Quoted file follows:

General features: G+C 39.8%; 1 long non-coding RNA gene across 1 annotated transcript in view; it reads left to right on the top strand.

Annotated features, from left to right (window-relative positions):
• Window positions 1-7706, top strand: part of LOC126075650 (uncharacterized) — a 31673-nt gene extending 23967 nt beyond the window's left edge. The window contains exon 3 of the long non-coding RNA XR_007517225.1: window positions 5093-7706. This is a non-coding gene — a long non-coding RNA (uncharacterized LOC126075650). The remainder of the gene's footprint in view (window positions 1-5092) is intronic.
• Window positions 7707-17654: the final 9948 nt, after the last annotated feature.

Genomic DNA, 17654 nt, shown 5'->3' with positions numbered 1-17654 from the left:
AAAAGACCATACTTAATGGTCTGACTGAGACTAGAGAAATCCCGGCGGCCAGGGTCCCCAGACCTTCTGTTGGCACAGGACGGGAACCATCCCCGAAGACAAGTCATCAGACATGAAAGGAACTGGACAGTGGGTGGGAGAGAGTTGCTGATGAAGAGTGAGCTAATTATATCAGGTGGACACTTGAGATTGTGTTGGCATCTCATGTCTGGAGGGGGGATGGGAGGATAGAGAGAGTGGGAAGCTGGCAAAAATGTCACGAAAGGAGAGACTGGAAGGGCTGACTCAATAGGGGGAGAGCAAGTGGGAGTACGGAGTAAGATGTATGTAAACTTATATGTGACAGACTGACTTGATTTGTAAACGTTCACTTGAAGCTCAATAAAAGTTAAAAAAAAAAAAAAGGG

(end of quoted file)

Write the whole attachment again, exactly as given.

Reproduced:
General features: G+C 39.8%; 1 long non-coding RNA gene across 1 annotated transcript in view; it reads left to right on the top strand.

Annotated features, from left to right (window-relative positions):
• Window positions 1-7706, top strand: part of LOC126075650 (uncharacterized) — a 31673-nt gene extending 23967 nt beyond the window's left edge. The window contains exon 3 of the long non-coding RNA XR_007517225.1: window positions 5093-7706. This is a non-coding gene — a long non-coding RNA (uncharacterized LOC126075650). The remainder of the gene's footprint in view (window positions 1-5092) is intronic.
• Window positions 7707-17654: the final 9948 nt, after the last annotated feature.

Genomic DNA, 17654 nt, shown 5'->3' with positions numbered 1-17654 from the left:
AAAAGACCATACTTAATGGTCTGACTGAGACTAGAGAAATCCCGGCGGCCAGGGTCCCCAGACCTTCTGTTGGCACAGGACGGGAACCATCCCCGAAGACAAGTCATCAGACATGAAAGGAACTGGACAGTGGGTGGGAGAGAGTTGCTGATGAAGAGTGAGCTAATTATATCAGGTGGACACTTGAGATTGTGTTGGCATCTCATGTCTGGAGGGGGGATGGGAGGATAGAGAGAGTGGGAAGCTGGCAAAAATGTCACGAAAGGAGAGACTGGAAGGGCTGACTCAATAGGGGGAGAGCAAGTGGGAGTACGGAGTAAGATGTATGTAAACTTATATGTGACAGACTGACTTGATTTGTAAACGTTCACTTGAAGCTCAATAAAAGTTAAAAAAAAAAAAAAGGG